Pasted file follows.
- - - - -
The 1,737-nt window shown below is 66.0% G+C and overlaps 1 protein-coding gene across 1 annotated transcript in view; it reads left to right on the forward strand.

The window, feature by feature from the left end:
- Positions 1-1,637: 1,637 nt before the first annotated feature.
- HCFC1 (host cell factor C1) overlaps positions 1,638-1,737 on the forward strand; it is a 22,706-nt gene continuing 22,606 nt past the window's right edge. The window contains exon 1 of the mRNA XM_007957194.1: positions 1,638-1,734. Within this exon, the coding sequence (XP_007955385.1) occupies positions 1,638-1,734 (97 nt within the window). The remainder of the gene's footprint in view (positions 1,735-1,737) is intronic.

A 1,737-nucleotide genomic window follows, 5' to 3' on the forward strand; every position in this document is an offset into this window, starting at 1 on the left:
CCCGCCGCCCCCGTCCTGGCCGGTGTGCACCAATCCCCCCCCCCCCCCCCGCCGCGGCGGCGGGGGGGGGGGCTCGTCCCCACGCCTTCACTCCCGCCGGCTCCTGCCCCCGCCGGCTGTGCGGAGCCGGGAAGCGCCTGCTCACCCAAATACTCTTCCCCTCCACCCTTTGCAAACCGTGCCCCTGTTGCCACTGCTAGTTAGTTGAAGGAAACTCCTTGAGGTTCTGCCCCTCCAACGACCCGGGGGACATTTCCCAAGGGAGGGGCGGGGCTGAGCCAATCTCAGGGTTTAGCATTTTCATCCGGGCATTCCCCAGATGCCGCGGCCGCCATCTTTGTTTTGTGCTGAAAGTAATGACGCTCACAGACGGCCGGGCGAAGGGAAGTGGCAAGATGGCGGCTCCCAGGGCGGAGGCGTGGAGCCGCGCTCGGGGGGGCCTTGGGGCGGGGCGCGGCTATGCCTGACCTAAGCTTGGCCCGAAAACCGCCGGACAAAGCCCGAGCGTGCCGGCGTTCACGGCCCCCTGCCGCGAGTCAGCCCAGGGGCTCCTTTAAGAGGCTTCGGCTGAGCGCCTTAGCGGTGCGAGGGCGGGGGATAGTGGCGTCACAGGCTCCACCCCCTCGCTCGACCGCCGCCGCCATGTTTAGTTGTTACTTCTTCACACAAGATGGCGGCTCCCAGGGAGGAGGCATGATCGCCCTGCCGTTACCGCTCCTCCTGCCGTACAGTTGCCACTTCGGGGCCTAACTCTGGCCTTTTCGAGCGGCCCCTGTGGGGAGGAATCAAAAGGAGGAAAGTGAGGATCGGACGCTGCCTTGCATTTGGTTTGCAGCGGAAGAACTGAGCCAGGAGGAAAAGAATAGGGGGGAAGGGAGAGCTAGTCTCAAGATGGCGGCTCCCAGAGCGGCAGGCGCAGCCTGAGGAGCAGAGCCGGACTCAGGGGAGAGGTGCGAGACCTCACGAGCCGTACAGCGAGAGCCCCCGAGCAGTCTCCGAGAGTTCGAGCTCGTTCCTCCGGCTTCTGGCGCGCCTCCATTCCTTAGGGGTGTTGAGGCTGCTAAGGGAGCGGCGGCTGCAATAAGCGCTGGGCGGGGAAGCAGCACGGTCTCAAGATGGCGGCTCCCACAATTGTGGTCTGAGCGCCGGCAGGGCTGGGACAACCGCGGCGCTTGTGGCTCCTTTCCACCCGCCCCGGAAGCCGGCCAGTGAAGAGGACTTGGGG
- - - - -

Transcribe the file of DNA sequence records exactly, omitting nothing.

The 1,737-nt window shown below is 66.0% G+C and overlaps 1 protein-coding gene across 1 annotated transcript in view; it reads left to right on the forward strand.

The window, feature by feature from the left end:
- Positions 1-1,637: 1,637 nt before the first annotated feature.
- HCFC1 (host cell factor C1) overlaps positions 1,638-1,737 on the forward strand; it is a 22,706-nt gene continuing 22,606 nt past the window's right edge. The window contains exon 1 of the mRNA XM_007957194.1: positions 1,638-1,734. Within this exon, the coding sequence (XP_007955385.1) occupies positions 1,638-1,734 (97 nt within the window). The remainder of the gene's footprint in view (positions 1,735-1,737) is intronic.

A 1,737-nucleotide genomic window follows, 5' to 3' on the forward strand; every position in this document is an offset into this window, starting at 1 on the left:
CCCGCCGCCCCCGTCCTGGCCGGTGTGCACCAATCCCCCCCCCCCCCCCCGCCGCGGCGGCGGGGGGGGGGGCTCGTCCCCACGCCTTCACTCCCGCCGGCTCCTGCCCCCGCCGGCTGTGCGGAGCCGGGAAGCGCCTGCTCACCCAAATACTCTTCCCCTCCACCCTTTGCAAACCGTGCCCCTGTTGCCACTGCTAGTTAGTTGAAGGAAACTCCTTGAGGTTCTGCCCCTCCAACGACCCGGGGGACATTTCCCAAGGGAGGGGCGGGGCTGAGCCAATCTCAGGGTTTAGCATTTTCATCCGGGCATTCCCCAGATGCCGCGGCCGCCATCTTTGTTTTGTGCTGAAAGTAATGACGCTCACAGACGGCCGGGCGAAGGGAAGTGGCAAGATGGCGGCTCCCAGGGCGGAGGCGTGGAGCCGCGCTCGGGGGGGCCTTGGGGCGGGGCGCGGCTATGCCTGACCTAAGCTTGGCCCGAAAACCGCCGGACAAAGCCCGAGCGTGCCGGCGTTCACGGCCCCCTGCCGCGAGTCAGCCCAGGGGCTCCTTTAAGAGGCTTCGGCTGAGCGCCTTAGCGGTGCGAGGGCGGGGGATAGTGGCGTCACAGGCTCCACCCCCTCGCTCGACCGCCGCCGCCATGTTTAGTTGTTACTTCTTCACACAAGATGGCGGCTCCCAGGGAGGAGGCATGATCGCCCTGCCGTTACCGCTCCTCCTGCCGTACAGTTGCCACTTCGGGGCCTAACTCTGGCCTTTTCGAGCGGCCCCTGTGGGGAGGAATCAAAAGGAGGAAAGTGAGGATCGGACGCTGCCTTGCATTTGGTTTGCAGCGGAAGAACTGAGCCAGGAGGAAAAGAATAGGGGGGAAGGGAGAGCTAGTCTCAAGATGGCGGCTCCCAGAGCGGCAGGCGCAGCCTGAGGAGCAGAGCCGGACTCAGGGGAGAGGTGCGAGACCTCACGAGCCGTACAGCGAGAGCCCCCGAGCAGTCTCCGAGAGTTCGAGCTCGTTCCTCCGGCTTCTGGCGCGCCTCCATTCCTTAGGGGTGTTGAGGCTGCTAAGGGAGCGGCGGCTGCAATAAGCGCTGGGCGGGGAAGCAGCACGGTCTCAAGATGGCGGCTCCCACAATTGTGGTCTGAGCGCCGGCAGGGCTGGGACAACCGCGGCGCTTGTGGCTCCTTTCCACCCGCCCCGGAAGCCGGCCAGTGAAGAGGACTTGGGG